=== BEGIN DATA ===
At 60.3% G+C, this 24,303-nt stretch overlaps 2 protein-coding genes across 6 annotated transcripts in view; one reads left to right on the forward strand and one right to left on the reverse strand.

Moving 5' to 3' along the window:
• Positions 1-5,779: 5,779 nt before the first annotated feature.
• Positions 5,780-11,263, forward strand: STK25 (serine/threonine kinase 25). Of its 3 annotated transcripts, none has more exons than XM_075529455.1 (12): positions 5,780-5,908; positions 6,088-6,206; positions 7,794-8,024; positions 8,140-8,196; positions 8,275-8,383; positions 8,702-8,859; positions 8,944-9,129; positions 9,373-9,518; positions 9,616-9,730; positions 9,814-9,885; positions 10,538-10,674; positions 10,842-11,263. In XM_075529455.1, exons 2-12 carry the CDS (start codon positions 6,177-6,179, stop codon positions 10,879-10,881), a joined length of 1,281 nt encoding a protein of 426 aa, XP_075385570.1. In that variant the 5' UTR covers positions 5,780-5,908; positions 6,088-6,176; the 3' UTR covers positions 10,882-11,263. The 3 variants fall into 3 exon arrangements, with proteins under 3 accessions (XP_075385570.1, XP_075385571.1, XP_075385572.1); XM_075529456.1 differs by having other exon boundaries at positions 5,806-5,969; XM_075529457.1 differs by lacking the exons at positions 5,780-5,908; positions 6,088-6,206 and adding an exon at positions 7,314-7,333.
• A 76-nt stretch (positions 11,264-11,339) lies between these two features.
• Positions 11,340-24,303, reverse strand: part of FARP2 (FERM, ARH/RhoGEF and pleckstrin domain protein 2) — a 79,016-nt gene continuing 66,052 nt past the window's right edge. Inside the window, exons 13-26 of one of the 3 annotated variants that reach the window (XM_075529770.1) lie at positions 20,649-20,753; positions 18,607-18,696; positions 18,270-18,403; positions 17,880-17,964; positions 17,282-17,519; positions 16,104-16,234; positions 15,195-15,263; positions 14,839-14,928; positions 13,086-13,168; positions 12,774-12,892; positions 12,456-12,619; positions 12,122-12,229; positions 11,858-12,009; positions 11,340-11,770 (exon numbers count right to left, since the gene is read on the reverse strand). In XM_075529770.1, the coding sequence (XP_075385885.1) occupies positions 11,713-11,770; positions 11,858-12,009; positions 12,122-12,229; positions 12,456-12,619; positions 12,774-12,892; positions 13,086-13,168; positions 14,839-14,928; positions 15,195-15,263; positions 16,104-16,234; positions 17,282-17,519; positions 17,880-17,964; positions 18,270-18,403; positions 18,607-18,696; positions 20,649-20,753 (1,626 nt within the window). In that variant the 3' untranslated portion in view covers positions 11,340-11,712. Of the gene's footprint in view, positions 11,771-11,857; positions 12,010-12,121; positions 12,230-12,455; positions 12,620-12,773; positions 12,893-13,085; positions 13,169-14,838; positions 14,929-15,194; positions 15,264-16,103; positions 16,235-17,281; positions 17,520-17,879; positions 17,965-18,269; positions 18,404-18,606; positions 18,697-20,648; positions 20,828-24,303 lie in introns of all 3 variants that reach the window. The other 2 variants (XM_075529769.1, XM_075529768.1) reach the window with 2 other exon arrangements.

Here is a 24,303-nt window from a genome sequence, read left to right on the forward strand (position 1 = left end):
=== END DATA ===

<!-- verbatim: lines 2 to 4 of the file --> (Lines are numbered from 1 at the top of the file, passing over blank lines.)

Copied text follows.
Moving 5' to 3' along the window:
• Positions 1-5,779: 5,779 nt before the first annotated feature.
• Positions 5,780-11,263, forward strand: STK25 (serine/threonine kinase 25). Of its 3 annotated transcripts, none has more exons than XM_075529455.1 (12): positions 5,780-5,908; positions 6,088-6,206; positions 7,794-8,024; positions 8,140-8,196; positions 8,275-8,383; positions 8,702-8,859; positions 8,944-9,129; positions 9,373-9,518; positions 9,616-9,730; positions 9,814-9,885; positions 10,538-10,674; positions 10,842-11,263. In XM_075529455.1, exons 2-12 carry the CDS (start codon positions 6,177-6,179, stop codon positions 10,879-10,881), a joined length of 1,281 nt encoding a protein of 426 aa, XP_075385570.1. In that variant the 5' UTR covers positions 5,780-5,908; positions 6,088-6,176; the 3' UTR covers positions 10,882-11,263. The 3 variants fall into 3 exon arrangements, with proteins under 3 accessions (XP_075385570.1, XP_075385571.1, XP_075385572.1); XM_075529456.1 differs by having other exon boundaries at positions 5,806-5,969; XM_075529457.1 differs by lacking the exons at positions 5,780-5,908; positions 6,088-6,206 and adding an exon at positions 7,314-7,333.